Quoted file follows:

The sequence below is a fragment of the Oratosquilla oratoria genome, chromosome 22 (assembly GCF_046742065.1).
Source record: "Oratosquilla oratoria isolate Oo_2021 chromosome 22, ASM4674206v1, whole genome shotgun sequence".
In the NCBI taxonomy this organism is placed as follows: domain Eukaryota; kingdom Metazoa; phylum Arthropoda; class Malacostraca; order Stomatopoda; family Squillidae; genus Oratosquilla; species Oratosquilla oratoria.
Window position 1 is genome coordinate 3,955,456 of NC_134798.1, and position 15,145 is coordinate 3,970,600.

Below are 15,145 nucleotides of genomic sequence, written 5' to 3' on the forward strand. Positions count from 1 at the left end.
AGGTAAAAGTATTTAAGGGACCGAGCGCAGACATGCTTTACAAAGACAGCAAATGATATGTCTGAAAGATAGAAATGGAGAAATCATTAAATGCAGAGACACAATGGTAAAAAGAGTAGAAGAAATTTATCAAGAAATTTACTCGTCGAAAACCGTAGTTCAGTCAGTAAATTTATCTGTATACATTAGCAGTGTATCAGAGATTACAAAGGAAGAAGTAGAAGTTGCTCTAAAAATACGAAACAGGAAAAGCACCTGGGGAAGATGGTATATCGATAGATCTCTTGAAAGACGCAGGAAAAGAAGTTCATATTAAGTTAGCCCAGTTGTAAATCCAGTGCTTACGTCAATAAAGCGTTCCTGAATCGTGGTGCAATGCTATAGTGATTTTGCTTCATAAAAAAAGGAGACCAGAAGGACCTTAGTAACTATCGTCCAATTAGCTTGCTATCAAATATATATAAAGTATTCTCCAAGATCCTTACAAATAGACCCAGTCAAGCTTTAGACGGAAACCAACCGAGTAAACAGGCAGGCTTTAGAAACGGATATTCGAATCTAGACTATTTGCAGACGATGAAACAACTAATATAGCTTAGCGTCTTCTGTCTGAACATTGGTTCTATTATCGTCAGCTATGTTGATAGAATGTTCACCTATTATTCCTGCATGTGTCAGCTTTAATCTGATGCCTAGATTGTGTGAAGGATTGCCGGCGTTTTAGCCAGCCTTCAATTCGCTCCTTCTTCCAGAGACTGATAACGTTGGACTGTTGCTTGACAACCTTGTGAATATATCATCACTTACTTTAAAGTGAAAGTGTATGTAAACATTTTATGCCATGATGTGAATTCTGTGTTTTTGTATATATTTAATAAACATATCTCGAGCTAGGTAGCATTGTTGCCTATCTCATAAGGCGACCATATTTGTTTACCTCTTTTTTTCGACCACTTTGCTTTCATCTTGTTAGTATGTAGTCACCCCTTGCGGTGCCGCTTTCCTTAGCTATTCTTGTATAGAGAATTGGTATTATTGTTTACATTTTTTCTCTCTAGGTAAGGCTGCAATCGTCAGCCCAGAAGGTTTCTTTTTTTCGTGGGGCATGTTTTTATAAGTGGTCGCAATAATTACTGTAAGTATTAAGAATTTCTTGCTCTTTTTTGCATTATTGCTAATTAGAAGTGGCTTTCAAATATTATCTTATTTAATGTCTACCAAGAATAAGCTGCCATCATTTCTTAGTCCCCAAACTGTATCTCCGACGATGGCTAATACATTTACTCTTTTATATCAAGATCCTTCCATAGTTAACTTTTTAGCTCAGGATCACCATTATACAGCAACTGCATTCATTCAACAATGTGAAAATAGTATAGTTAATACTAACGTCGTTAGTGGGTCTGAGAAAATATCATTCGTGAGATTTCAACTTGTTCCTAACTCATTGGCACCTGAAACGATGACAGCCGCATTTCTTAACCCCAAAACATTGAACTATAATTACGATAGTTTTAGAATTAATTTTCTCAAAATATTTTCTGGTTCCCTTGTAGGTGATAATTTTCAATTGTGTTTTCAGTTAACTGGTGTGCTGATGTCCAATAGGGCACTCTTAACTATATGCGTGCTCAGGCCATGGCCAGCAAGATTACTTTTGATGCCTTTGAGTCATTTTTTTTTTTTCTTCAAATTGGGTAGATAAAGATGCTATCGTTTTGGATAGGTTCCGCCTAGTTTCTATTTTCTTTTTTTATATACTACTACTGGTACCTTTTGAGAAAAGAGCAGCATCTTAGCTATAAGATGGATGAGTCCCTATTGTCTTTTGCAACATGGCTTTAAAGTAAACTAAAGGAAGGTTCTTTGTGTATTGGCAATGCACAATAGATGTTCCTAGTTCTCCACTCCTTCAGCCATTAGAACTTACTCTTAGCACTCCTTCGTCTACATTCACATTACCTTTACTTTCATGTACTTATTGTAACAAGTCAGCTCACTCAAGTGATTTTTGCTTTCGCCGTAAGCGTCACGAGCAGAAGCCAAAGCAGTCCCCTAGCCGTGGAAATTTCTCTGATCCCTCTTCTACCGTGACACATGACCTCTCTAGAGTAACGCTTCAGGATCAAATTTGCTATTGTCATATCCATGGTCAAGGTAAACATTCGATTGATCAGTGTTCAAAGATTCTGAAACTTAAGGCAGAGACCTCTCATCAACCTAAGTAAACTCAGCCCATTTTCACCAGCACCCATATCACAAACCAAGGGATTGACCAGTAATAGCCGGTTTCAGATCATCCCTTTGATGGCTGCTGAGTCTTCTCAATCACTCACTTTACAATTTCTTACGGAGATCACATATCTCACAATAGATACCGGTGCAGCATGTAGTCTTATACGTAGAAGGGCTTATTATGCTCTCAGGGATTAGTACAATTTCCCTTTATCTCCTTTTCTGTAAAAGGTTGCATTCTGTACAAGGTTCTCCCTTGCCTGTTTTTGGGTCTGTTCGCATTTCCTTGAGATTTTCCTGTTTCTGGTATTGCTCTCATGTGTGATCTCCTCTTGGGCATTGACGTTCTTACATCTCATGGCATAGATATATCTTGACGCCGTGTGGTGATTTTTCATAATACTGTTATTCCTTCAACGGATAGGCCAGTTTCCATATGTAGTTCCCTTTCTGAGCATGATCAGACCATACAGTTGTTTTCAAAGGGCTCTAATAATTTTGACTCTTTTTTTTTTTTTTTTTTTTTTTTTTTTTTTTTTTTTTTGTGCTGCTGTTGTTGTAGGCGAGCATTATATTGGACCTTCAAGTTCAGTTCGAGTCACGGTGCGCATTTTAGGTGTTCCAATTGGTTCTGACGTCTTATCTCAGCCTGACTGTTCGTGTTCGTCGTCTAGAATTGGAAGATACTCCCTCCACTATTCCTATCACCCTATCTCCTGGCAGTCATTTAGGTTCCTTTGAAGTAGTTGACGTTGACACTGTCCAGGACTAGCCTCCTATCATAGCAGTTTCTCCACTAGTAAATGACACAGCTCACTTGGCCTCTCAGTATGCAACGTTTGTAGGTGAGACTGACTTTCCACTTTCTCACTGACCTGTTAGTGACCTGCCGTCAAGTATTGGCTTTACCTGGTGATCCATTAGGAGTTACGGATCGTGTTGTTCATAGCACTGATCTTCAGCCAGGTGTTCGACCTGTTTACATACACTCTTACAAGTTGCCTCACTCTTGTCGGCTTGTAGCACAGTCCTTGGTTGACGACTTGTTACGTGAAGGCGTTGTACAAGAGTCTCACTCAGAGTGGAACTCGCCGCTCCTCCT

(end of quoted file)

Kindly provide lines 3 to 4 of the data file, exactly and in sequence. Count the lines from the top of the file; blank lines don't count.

In the NCBI taxonomy this organism is placed as follows: domain Eukaryota; kingdom Metazoa; phylum Arthropoda; class Malacostraca; order Stomatopoda; family Squillidae; genus Oratosquilla; species Oratosquilla oratoria.
Window position 1 is genome coordinate 3,955,456 of NC_134798.1, and position 15,145 is coordinate 3,970,600.